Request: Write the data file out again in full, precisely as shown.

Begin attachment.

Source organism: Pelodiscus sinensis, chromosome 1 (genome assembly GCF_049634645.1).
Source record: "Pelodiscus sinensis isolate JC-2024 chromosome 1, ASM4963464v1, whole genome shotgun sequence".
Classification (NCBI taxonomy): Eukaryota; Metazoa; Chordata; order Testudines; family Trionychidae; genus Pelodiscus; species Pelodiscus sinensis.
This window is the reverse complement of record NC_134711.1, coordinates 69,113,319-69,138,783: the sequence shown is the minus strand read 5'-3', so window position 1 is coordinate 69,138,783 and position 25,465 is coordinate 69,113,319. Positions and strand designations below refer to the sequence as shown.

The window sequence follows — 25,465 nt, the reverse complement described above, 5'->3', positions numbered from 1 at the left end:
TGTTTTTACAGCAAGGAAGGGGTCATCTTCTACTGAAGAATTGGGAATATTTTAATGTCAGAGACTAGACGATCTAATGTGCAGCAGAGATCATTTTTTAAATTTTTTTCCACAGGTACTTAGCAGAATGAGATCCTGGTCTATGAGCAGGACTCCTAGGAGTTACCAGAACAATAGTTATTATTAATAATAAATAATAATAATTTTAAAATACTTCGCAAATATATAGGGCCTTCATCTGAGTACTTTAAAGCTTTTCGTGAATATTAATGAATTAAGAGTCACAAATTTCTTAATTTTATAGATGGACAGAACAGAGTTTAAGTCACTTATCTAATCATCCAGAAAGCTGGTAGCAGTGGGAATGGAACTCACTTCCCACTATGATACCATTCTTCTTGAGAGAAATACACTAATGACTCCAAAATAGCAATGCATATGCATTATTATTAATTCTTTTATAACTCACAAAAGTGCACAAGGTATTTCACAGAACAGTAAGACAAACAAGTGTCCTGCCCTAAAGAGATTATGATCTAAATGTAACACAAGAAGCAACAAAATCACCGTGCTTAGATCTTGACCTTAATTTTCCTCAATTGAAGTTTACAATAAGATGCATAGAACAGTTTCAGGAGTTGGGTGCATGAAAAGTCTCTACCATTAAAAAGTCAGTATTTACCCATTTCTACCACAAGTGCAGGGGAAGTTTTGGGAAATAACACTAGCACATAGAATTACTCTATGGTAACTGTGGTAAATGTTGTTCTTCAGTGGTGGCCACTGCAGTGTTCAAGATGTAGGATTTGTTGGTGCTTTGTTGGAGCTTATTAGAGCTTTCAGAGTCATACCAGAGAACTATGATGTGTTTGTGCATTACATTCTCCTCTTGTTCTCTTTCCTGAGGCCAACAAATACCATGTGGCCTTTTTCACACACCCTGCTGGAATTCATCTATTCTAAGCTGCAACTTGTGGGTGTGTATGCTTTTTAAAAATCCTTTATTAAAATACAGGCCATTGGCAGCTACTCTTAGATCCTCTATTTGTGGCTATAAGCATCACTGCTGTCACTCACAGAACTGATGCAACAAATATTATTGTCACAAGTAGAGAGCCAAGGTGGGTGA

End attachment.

Source organism: Pelodiscus sinensis, chromosome 1 (genome assembly GCF_049634645.1).
Source record: "Pelodiscus sinensis isolate JC-2024 chromosome 1, ASM4963464v1, whole genome shotgun sequence".
Classification (NCBI taxonomy): Eukaryota; Metazoa; Chordata; order Testudines; family Trionychidae; genus Pelodiscus; species Pelodiscus sinensis.
This window is the reverse complement of record NC_134711.1, coordinates 69,113,319-69,138,783: the sequence shown is the minus strand read 5'-3', so window position 1 is coordinate 69,138,783 and position 25,465 is coordinate 69,113,319. Positions and strand designations below refer to the sequence as shown.

The window sequence follows — 25,465 nt, the reverse complement described above, 5'->3', positions numbered from 1 at the left end:
TGTTTTTACAGCAAGGAAGGGGTCATCTTCTACTGAAGAATTGGGAATATTTTAATGTCAGAGACTAGACGATCTAATGTGCAGCAGAGATCATTTTTTAAATTTTTTTCCACAGGTACTTAGCAGAATGAGATCCTGGTCTATGAGCAGGACTCCTAGGAGTTACCAGAACAATAGTTATTATTAATAATAAATAATAATAATTTTAAAATACTTCGCAAATATATAGGGCCTTCATCTGAGTACTTTAAAGCTTTTCGTGAATATTAATGAATTAAGAGTCACAAATTTCTTAATTTTATAGATGGACAGAACAGAGTTTAAGTCACTTATCTAATCATCCAGAAAGCTGGTAGCAGTGGGAATGGAACTCACTTCCCACTATGATACCATTCTTCTTGAGAGAAATACACTAATGACTCCAAAATAGCAATGCATATGCATTATTATTAATTCTTTTATAACTCACAAAAGTGCACAAGGTATTTCACAGAACAGTAAGACAAACAAGTGTCCTGCCCTAAAGAGATTATGATCTAAATGTAACACAAGAAGCAACAAAATCACCGTGCTTAGATCTTGACCTTAATTTTCCTCAATTGAAGTTTACAATAAGATGCATAGAACAGTTTCAGGAGTTGGGTGCATGAAAAGTCTCTACCATTAAAAAGTCAGTATTTACCCATTTCTACCACAAGTGCAGGGGAAGTTTTGGGAAATAACACTAGCACATAGAATTACTCTATGGTAACTGTGGTAAATGTTGTTCTTCAGTGGTGGCCACTGCAGTGTTCAAGATGTAGGATTTGTTGGTGCTTTGTTGGAGCTTATTAGAGCTTTCAGAGTCATACCAGAGAACTATGATGTGTTTGTGCATTACATTCTCCTCTTGTTCTCTTTCCTGAGGCCAACAAATACCATGTGGCCTTTTTCACACACCCTGCTGGAATTCATCTATTCTAAGCTGCAACTTGTGGGTGTGTATGCTTTTTAAAAATCCTTTATTAAAATACAGGCCATTGGCAGCTACTCTTAGATCCTCTATTTGTGGCTATAAGCATCACTGCTGTCACTCACAGAACTGATGCAACAAATATTATTGTCACAAGTAGAGAGCCAAGGTGGGTGA